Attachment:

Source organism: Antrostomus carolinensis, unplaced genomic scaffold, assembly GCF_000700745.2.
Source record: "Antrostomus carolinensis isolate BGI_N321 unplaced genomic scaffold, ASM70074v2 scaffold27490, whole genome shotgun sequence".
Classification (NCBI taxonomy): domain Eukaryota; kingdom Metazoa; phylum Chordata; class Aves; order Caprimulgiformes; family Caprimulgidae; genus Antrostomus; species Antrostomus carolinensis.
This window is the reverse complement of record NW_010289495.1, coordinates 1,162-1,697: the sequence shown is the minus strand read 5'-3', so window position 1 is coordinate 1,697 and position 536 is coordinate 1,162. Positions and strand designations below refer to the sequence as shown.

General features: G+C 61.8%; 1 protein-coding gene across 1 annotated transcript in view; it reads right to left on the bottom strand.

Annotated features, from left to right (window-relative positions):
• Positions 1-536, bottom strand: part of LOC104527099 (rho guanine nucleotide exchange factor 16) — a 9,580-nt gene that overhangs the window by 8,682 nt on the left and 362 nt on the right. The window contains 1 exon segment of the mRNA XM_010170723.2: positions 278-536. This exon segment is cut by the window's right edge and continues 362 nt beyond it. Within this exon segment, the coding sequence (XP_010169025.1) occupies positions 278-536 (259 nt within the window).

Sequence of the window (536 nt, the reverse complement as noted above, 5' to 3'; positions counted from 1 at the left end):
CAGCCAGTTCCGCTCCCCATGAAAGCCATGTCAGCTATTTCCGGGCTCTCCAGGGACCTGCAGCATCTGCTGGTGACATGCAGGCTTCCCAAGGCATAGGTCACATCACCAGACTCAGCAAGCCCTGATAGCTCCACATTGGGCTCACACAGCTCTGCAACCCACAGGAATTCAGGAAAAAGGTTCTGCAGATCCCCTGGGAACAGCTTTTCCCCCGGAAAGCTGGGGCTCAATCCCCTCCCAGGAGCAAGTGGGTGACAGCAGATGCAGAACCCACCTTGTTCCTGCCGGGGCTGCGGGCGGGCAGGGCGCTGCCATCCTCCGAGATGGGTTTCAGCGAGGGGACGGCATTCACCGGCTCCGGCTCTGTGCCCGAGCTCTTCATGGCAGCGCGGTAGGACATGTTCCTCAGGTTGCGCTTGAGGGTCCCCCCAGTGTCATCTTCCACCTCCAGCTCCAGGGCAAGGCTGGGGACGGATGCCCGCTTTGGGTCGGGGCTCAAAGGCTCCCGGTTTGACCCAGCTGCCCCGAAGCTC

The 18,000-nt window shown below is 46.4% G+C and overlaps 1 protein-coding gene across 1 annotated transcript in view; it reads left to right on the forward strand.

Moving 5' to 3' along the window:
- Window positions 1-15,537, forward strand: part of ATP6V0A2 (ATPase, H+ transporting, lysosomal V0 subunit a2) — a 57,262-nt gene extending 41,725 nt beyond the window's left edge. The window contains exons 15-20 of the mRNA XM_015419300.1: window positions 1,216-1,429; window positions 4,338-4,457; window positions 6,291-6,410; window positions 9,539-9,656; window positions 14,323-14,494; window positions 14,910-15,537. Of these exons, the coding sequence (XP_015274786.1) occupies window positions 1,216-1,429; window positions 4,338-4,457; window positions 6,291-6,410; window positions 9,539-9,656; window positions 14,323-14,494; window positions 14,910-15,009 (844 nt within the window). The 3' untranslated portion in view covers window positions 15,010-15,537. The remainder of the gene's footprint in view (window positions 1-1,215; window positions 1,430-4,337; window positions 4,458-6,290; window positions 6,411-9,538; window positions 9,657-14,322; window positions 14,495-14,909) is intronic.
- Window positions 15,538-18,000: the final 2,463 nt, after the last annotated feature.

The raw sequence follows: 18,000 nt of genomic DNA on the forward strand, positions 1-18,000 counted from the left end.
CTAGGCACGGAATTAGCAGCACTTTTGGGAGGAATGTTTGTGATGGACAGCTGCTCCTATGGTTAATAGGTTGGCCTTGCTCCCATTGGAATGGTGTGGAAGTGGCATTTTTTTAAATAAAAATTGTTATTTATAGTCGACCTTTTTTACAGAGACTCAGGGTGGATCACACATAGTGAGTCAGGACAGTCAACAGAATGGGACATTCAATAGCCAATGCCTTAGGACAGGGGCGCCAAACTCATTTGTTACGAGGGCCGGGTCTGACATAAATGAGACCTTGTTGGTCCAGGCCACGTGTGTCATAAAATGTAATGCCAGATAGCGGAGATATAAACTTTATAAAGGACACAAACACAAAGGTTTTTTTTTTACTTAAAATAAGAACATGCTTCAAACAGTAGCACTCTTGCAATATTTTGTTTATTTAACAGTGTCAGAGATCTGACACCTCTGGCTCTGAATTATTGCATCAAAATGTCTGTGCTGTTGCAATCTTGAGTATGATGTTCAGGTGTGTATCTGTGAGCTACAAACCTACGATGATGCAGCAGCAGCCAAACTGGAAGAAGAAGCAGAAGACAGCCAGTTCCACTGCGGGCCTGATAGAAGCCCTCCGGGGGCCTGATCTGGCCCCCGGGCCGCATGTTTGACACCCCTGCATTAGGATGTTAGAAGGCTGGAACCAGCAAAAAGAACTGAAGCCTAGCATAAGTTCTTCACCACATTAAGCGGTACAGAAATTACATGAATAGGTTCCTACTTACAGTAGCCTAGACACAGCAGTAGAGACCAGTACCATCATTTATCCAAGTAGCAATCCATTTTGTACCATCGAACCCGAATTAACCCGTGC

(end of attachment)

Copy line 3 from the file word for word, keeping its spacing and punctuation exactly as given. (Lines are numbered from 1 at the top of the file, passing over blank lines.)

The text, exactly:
Classification (NCBI taxonomy): domain Eukaryota; kingdom Metazoa; phylum Chordata; class Aves; order Caprimulgiformes; family Caprimulgidae; genus Antrostomus; species Antrostomus carolinensis.